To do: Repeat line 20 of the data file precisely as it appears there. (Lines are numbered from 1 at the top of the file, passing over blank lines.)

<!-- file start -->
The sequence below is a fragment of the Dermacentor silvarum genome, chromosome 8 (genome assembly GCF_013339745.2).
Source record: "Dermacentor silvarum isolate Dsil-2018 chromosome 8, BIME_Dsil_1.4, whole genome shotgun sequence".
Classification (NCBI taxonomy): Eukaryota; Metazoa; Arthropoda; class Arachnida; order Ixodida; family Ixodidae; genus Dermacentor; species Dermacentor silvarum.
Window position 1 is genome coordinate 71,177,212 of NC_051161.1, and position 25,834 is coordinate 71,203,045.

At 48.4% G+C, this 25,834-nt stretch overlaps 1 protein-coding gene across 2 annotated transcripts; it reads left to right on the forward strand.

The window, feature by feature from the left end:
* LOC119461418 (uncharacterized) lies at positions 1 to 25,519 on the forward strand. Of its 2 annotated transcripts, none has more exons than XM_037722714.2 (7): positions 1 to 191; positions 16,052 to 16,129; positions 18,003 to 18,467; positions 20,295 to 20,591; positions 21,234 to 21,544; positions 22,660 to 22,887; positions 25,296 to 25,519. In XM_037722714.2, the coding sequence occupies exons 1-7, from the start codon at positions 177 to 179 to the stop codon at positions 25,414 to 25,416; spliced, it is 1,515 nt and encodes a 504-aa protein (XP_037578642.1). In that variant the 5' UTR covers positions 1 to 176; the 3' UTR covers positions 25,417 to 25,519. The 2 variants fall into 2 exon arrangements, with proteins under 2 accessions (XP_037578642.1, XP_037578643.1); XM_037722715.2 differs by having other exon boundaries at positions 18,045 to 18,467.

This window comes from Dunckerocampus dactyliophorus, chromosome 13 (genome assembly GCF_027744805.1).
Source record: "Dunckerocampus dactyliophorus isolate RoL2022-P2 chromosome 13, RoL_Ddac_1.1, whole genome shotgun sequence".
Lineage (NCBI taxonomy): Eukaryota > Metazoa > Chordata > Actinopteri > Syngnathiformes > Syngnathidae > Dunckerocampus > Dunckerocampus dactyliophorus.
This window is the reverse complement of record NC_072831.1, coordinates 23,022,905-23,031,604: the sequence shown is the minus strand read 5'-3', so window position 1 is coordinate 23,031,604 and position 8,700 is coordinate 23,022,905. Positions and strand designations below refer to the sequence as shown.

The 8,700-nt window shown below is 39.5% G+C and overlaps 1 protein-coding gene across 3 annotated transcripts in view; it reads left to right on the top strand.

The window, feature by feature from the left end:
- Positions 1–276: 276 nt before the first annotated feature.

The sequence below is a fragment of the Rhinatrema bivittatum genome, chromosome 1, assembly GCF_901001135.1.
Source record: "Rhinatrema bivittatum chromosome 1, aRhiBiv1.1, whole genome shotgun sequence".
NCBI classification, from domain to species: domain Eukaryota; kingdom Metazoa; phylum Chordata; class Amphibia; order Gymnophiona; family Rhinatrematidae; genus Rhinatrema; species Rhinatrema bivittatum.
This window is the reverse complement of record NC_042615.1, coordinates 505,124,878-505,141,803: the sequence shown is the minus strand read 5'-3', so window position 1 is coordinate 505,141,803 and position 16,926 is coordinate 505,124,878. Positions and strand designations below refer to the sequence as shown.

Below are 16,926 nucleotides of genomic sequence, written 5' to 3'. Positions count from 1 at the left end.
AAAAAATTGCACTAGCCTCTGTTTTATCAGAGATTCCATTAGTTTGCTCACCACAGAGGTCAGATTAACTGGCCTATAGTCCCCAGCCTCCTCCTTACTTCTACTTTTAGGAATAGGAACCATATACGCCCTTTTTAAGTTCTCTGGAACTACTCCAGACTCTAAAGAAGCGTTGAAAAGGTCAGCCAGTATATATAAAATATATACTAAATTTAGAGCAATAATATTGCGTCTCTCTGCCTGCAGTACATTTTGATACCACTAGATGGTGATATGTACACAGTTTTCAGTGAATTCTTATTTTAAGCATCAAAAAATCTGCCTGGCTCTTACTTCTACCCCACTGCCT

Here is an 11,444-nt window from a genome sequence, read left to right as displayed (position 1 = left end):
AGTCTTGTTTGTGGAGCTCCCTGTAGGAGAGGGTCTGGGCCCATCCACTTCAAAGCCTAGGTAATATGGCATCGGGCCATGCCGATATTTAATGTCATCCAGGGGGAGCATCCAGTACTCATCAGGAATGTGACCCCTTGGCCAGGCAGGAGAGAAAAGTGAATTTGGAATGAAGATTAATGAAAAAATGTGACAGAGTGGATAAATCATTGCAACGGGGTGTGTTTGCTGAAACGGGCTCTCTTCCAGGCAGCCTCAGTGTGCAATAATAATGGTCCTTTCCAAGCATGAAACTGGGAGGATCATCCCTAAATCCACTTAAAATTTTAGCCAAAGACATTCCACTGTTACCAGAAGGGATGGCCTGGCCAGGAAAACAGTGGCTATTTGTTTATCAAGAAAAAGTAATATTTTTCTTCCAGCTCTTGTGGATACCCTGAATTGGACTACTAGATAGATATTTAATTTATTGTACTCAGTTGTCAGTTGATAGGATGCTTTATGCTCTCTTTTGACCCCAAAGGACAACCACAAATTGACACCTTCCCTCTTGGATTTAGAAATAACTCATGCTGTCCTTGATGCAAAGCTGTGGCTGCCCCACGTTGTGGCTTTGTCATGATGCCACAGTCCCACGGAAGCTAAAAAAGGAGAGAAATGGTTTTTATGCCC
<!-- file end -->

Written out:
AAAAAATTGCACTAGCCTCTGTTTTATCAGAGATTCCATTAGTTTGCTCACCACAGAGGTCAGATTAACTGGCCTATAGTCCCCAGCCTCCTCCTTACTTCTACTTTTAGGAATAGGAACCATATACGCCCTTTTTAAGTTCTCTGGAACTACTCCAGACTCTAAAGAAGCGTTGAAAAGGTCAGCCAGTATATATAAAATATATACTAAATTTAGAGCAATAATATTGCGTCTCTCTGCCTGCAGTACATTTTGATACCACTAGATGGTGATATGTACACAGTTTTCAGTGAATTCTTATTTTAAGCATCAAAAAATCTGCCTGGCTCTTACTTCTACCCCACTGCCT